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Is Your Board Exercising Its Fiduciary Duty?

In today’s challenging environment, being a director on the board for a for-profit business, a nonprofit organization, or a homeowner’s association can be difficult, even for experienced leaders. During difficult financial times, directors and officers and their actions are likely to be under increased scrutiny. Because hindsight is always 20/20, it’s important to know what [...]

By |2019-10-21T18:48:09+00:00August 3rd, 2016|Business Law, General Law, Litigation, Trial & Mediation|

Managing Personal Use of Company Vehicles

Allowing employees personal use of company vehicles is costly. Chiefly, accidents are expensive. But there are other costs to consider too - uninsured costs, lost staff time, lost revenue, and insurance costs. Hedging these costs is possible when the rules are clear. Does your business have a written policy covering how employees may or may [...]

By |2019-10-21T18:48:10+00:00June 8th, 2016|Business Law, General Law, Litigation|

A Gentleman’s Agreement

"A verbal agreement isn't worth the paper it's written on." attributed to Samuel Goldwyn Do you find yourself going a bit too fast in arranging a deal? With emails or phone calls back and forth, many people don’t always get details about the transaction in writing. If this sounds familiar, take a minute to think [...]

By |2019-10-21T18:48:10+00:00April 18th, 2016|Business Law, General Law, Litigation|

Tips to Getting Paid As a Subcontractor

NON-PAYMENT IS A THREAT TO MOST SUBCONTRACTORS’ AND SUPPLIERS’ BOTTOM LINES – especially if you are providing labor and supplies for construction projects. Knowing who you can collect from, what tools for recovery are available, and being proactive to minimize disputes, can make a difference. man and woman hand closeup with home keys representing [...]

By |2019-10-21T18:48:10+00:00February 3rd, 2016|Business Law, General Law, Litigation|

What’s the Deal With Written Discovery?

Why do I have to answer all these questions? Why are they asking for all these documents? Do we really have to give them over? Are we going to ask a bunch of questions too? As a paralegal, I sometimes get questions from clients along the lines of what you see above. I can understand [...]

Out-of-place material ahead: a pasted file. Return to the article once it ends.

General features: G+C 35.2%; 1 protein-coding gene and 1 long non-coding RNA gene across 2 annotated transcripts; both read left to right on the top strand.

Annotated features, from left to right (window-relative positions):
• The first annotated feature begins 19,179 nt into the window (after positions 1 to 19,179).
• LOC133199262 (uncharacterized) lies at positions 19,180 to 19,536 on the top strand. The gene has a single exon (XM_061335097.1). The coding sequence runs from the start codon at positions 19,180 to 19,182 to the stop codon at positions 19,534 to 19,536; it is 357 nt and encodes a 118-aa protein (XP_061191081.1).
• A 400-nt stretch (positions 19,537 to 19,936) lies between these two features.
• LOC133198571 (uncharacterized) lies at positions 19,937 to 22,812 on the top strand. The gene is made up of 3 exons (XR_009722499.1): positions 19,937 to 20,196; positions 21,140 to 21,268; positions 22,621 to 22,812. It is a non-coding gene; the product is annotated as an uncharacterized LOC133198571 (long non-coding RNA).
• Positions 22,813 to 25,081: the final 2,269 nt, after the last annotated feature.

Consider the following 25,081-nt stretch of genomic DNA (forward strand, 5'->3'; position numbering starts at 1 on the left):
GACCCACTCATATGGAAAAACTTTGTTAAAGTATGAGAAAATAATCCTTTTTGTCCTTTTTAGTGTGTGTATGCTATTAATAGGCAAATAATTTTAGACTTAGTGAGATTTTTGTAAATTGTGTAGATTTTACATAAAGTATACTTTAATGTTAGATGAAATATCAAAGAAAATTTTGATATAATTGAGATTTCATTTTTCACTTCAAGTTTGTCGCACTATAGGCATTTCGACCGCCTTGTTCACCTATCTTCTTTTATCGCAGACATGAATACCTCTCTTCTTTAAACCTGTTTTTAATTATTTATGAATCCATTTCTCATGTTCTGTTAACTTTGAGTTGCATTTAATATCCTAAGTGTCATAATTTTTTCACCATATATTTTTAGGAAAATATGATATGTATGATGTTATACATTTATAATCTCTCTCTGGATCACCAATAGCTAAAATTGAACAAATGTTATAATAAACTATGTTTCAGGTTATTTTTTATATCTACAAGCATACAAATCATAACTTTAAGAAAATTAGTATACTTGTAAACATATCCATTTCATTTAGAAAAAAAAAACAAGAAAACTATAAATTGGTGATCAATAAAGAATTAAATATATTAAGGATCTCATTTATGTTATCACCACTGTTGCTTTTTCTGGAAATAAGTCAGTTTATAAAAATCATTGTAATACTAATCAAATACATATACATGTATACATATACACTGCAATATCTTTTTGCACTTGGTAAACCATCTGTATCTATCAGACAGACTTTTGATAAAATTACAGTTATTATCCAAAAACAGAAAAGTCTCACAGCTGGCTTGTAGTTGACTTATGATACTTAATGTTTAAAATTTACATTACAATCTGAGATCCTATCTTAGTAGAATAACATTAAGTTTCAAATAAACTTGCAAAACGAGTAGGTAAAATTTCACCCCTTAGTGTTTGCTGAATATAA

By |2019-10-21T18:48:10+00:00November 30th, 2015|Litigation|

Cyclist Obtains Settlement Despite Tort Immunity

The Cedar Rapids Gazette reported on a legal settlement reached between Bridgid Ruden, the City of Coralville, the State of Iowa, and Horsfield Construciton Company.  Ms. Ruden had been riding her bicycle on a trail and lost control of her bike and crashed after hitting a patch of mud on the trail.  She was in a [...]

By |2015-10-06T18:04:40+00:00March 19th, 2013|Litigation|

Legislature Mulls Expansion of Small Claims Jurisdiction

Currently, if you wish to file a claim in Iowa Courts, the jurisdictional limit for small claims court is $5,000. That means if the total damages or value you seek is not greater than $5,000 your case is filed in small claims court, and if your damages or value exceed $5,000, your case is filed in district court.  [...]

By |2015-10-06T18:04:40+00:00February 25th, 2013|Litigation|

NCAA lawsuit and the Motion to Strike

Back in 2009, former UCLA basketball player Ed O'Bannon filed a lawsuit against the NCAA seeking a portion of the royalties enjoyed by the NCAA for rebroadcasting old games and using other archival footage.  As the lawsuit wore on, additional former NCAA athletes joined O'Bannon as plaintiffs, and recently, they sought to add a new claim to [...]

By |2019-10-21T18:48:12+00:00January 30th, 2013|Litigation|